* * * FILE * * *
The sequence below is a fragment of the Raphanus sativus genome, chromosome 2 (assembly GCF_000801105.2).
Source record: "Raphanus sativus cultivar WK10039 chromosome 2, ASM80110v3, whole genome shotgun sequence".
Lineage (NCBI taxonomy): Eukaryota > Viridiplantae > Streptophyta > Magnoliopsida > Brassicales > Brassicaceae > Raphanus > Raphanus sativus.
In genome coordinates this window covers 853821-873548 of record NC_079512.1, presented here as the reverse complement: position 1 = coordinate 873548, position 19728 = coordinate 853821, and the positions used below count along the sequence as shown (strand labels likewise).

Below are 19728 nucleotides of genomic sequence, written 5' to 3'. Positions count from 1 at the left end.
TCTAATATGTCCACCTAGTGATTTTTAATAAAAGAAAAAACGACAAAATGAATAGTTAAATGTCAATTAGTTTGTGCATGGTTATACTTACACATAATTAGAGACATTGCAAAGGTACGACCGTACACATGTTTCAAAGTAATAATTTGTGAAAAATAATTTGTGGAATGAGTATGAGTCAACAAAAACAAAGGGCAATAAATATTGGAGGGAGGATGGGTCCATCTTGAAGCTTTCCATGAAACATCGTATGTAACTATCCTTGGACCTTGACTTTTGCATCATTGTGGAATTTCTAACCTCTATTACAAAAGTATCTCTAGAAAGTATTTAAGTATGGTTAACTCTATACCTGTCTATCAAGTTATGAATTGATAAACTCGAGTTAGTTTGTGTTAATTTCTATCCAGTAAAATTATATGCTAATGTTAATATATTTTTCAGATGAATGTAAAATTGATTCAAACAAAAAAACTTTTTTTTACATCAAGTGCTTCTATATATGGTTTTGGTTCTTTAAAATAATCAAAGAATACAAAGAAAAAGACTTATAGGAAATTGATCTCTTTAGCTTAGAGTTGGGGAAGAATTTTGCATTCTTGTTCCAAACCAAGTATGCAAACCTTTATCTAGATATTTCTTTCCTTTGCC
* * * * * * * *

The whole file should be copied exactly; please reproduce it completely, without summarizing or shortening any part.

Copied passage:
The sequence below is a fragment of the Raphanus sativus genome, chromosome 2 (assembly GCF_000801105.2).
Source record: "Raphanus sativus cultivar WK10039 chromosome 2, ASM80110v3, whole genome shotgun sequence".
Lineage (NCBI taxonomy): Eukaryota > Viridiplantae > Streptophyta > Magnoliopsida > Brassicales > Brassicaceae > Raphanus > Raphanus sativus.
In genome coordinates this window covers 853821-873548 of record NC_079512.1, presented here as the reverse complement: position 1 = coordinate 873548, position 19728 = coordinate 853821, and the positions used below count along the sequence as shown (strand labels likewise).

Below are 19728 nucleotides of genomic sequence, written 5' to 3'. Positions count from 1 at the left end.
TCTAATATGTCCACCTAGTGATTTTTAATAAAAGAAAAAACGACAAAATGAATAGTTAAATGTCAATTAGTTTGTGCATGGTTATACTTACACATAATTAGAGACATTGCAAAGGTACGACCGTACACATGTTTCAAAGTAATAATTTGTGAAAAATAATTTGTGGAATGAGTATGAGTCAACAAAAACAAAGGGCAATAAATATTGGAGGGAGGATGGGTCCATCTTGAAGCTTTCCATGAAACATCGTATGTAACTATCCTTGGACCTTGACTTTTGCATCATTGTGGAATTTCTAACCTCTATTACAAAAGTATCTCTAGAAAGTATTTAAGTATGGTTAACTCTATACCTGTCTATCAAGTTATGAATTGATAAACTCGAGTTAGTTTGTGTTAATTTCTATCCAGTAAAATTATATGCTAATGTTAATATATTTTTCAGATGAATGTAAAATTGATTCAAACAAAAAAACTTTTTTTTACATCAAGTGCTTCTATATATGGTTTTGGTTCTTTAAAATAATCAAAGAATACAAAGAAAAAGACTTATAGGAAATTGATCTCTTTAGCTTAGAGTTGGGGAAGAATTTTGCATTCTTGTTCCAAACCAAGTATGCAAACCTTTATCTAGATATTTCTTTCCTTTGCC